I think that the valid logical 'foreign key relation' is important in the DW though it need not be enforced by an 'actual' foreign key.
I use a lookup function on loading at the ETL level to assign fact table surrogate key values from dimension tables and if a value is not found (ie. where RI is broken at a logical level I assign a default value so as to avoid a null: in practice the default value in the fact table might flag a foreign key relation problem presumably in the ETL region). If you need enforced foreign keys in the DW then the data loading is defective.
It could be possible to apply RI during development and testing to ensure that data is coming in to the DW without RI problems and to remove it when the DW loading is significant. I can imagine that a fact table of perhaps 30 foreign keys to large dimension tables and millions of rows is going to be very slow on inserts and heavy on resources. To speed up the querying on the DW it is possible to use suitable indexing which can be switched off during loading.

Having to enforce foreign key relations on all keys of all fact tables must surely overload performance.
If the input data from the OLTP data is not 'clean' there is a problem 'outside' the DW itself.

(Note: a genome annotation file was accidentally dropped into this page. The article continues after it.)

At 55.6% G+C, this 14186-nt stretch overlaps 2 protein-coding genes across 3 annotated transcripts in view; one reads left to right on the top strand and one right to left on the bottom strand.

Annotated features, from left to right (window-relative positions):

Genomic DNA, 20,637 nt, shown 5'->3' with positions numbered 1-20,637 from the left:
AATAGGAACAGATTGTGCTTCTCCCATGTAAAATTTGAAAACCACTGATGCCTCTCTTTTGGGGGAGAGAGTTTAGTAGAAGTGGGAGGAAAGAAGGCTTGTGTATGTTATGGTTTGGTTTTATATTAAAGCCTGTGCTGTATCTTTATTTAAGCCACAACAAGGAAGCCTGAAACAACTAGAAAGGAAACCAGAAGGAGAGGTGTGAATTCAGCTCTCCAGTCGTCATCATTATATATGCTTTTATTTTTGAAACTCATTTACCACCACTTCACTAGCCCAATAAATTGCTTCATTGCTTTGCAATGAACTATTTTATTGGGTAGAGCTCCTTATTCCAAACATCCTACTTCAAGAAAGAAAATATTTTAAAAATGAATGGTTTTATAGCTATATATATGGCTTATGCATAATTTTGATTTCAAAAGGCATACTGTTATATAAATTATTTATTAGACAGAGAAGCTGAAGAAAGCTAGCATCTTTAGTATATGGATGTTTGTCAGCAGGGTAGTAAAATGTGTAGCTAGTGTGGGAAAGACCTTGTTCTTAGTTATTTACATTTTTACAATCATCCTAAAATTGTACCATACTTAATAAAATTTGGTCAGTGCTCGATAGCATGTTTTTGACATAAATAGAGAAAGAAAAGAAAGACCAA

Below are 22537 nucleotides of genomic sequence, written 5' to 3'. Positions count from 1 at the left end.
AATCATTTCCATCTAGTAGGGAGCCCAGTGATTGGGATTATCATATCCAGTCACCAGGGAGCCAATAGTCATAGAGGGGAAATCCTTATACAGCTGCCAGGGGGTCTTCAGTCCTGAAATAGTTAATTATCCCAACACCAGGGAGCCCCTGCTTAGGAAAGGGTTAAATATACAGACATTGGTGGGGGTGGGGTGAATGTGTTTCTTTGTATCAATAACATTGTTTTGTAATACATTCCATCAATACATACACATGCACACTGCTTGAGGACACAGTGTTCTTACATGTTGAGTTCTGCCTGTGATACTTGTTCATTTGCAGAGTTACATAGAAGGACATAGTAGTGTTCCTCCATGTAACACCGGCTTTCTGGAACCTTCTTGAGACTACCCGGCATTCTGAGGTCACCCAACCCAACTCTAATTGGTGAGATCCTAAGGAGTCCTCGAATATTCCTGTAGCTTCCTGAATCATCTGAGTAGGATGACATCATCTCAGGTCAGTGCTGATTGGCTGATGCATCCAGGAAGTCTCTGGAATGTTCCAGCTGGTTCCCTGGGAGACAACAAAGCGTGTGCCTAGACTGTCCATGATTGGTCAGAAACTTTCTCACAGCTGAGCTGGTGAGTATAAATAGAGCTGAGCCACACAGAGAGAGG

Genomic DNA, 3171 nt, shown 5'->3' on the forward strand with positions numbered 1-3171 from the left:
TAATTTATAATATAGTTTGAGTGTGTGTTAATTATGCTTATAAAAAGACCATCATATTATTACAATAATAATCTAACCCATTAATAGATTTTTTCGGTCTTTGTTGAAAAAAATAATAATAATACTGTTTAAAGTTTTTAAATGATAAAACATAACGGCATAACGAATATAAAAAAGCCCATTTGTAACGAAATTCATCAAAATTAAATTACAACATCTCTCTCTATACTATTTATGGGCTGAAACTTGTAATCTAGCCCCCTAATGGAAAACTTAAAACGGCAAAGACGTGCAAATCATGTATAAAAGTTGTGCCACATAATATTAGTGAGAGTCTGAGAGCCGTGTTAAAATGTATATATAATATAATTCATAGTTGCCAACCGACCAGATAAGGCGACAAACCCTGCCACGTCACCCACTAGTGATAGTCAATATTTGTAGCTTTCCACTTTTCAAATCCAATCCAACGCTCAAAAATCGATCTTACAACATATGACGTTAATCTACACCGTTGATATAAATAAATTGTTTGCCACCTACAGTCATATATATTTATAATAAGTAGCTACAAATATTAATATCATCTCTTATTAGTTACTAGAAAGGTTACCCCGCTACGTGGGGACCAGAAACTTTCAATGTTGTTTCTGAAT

Post #949265
Posted Thursday, July 8, 2010 10:38 AM


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We've completely separated the dimension tables from the fact tables. They could be on separate servers if I wanted.
This was a bit nerve racking at first, I will admit. Adding triggers to the dim tables to prevent deletes helped.
Also access to the dim data is only through the SSIS package or the SSAS account.
Post #949445
Posted Thursday, July 8, 2010 10:49 AM
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Do you mean separate databases for the fact and dimension tables?
I am curious to know if this slows down joins between fact and dimension tables due to their being in separate DBs.
It would also be possible to use separate disks (RAM disks?) for different parts of the DW (staging tables or lookup tables as well as dimensions or facts or even indices) but remaining within the same database.
Is your advantage in having separate servers for each part of the DW?
Post #949449
Posted Thursday, July 8, 2010 9:29 PM
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You know how I know you have no idea of relational integrity? ;)

Do this at your own risk. After about 20 years I've come to the conclusion that my employment is boud to the extent of my constraints. You just removed a bunch of yours. After it all falls apart, what do you think your job security will look like?



Post #949706
Posted Friday, July 9, 2010 4:42 AM
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I agree with extensive use of foreign keys in an OLTP database (I worked on one recently which had NONE and it was a very scary experience). Personally I would not use FKs at all in an OLAP/DW.